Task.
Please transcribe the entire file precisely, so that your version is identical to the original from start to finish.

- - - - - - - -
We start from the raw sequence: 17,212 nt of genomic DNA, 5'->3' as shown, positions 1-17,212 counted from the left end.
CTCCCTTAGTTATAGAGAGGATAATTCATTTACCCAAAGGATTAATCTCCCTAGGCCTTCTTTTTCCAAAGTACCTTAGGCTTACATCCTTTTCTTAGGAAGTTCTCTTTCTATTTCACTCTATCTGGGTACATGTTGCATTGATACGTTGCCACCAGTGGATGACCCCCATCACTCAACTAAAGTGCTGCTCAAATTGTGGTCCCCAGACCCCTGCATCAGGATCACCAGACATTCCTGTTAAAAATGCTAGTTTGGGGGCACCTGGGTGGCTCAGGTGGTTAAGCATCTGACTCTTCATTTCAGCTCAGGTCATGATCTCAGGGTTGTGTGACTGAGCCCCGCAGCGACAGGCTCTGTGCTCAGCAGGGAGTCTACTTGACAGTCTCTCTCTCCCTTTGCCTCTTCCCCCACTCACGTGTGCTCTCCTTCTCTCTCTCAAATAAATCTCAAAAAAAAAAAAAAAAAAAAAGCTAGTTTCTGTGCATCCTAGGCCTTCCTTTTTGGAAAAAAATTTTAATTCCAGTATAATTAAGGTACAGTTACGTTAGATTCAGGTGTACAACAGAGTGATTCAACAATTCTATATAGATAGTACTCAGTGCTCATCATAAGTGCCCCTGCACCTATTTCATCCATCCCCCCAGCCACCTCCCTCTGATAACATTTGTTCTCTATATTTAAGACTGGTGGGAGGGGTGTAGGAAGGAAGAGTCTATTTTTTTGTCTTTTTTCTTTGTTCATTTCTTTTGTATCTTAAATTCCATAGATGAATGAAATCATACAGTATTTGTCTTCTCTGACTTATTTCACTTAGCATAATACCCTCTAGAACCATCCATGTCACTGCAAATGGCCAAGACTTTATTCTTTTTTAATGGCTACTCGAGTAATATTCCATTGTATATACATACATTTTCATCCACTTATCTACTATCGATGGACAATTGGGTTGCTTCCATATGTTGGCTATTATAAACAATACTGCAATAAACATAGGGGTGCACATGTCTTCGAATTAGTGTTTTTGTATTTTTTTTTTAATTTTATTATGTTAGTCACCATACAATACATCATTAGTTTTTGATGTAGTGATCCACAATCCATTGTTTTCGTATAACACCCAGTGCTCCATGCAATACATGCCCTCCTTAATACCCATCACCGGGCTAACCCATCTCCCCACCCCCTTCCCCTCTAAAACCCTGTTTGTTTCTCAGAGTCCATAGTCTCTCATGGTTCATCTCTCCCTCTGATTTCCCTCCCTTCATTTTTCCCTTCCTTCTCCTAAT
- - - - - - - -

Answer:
We start from the raw sequence: 17,212 nt of genomic DNA, 5'->3' as shown, positions 1-17,212 counted from the left end.
CTCCCTTAGTTATAGAGAGGATAATTCATTTACCCAAAGGATTAATCTCCCTAGGCCTTCTTTTTCCAAAGTACCTTAGGCTTACATCCTTTTCTTAGGAAGTTCTCTTTCTATTTCACTCTATCTGGGTACATGTTGCATTGATACGTTGCCACCAGTGGATGACCCCCATCACTCAACTAAAGTGCTGCTCAAATTGTGGTCCCCAGACCCCTGCATCAGGATCACCAGACATTCCTGTTAAAAATGCTAGTTTGGGGGCACCTGGGTGGCTCAGGTGGTTAAGCATCTGACTCTTCATTTCAGCTCAGGTCATGATCTCAGGGTTGTGTGACTGAGCCCCGCAGCGACAGGCTCTGTGCTCAGCAGGGAGTCTACTTGACAGTCTCTCTCTCCCTTTGCCTCTTCCCCCACTCACGTGTGCTCTCCTTCTCTCTCTCAAATAAATCTCAAAAAAAAAAAAAAAAAAAAAGCTAGTTTCTGTGCATCCTAGGCCTTCCTTTTTGGAAAAAAATTTTAATTCCAGTATAATTAAGGTACAGTTACGTTAGATTCAGGTGTACAACAGAGTGATTCAACAATTCTATATAGATAGTACTCAGTGCTCATCATAAGTGCCCCTGCACCTATTTCATCCATCCCCCCAGCCACCTCCCTCTGATAACATTTGTTCTCTATATTTAAGACTGGTGGGAGGGGTGTAGGAAGGAAGAGTCTATTTTTTTGTCTTTTTTCTTTGTTCATTTCTTTTGTATCTTAAATTCCATAGATGAATGAAATCATACAGTATTTGTCTTCTCTGACTTATTTCACTTAGCATAATACCCTCTAGAACCATCCATGTCACTGCAAATGGCCAAGACTTTATTCTTTTTTAATGGCTACTCGAGTAATATTCCATTGTATATACATACATTTTCATCCACTTATCTACTATCGATGGACAATTGGGTTGCTTCCATATGTTGGCTATTATAAACAATACTGCAATAAACATAGGGGTGCACATGTCTTCGAATTAGTGTTTTTGTATTTTTTTTTTAATTTTATTATGTTAGTCACCATACAATACATCATTAGTTTTTGATGTAGTGATCCACAATCCATTGTTTTCGTATAACACCCAGTGCTCCATGCAATACATGCCCTCCTTAATACCCATCACCGGGCTAACCCATCTCCCCACCCCCTTCCCCTCTAAAACCCTGTTTGTTTCTCAGAGTCCATAGTCTCTCATGGTTCATCTCTCCCTCTGATTTCCCTCCCTTCATTTTTCCCTTCCTTCTCCTAAT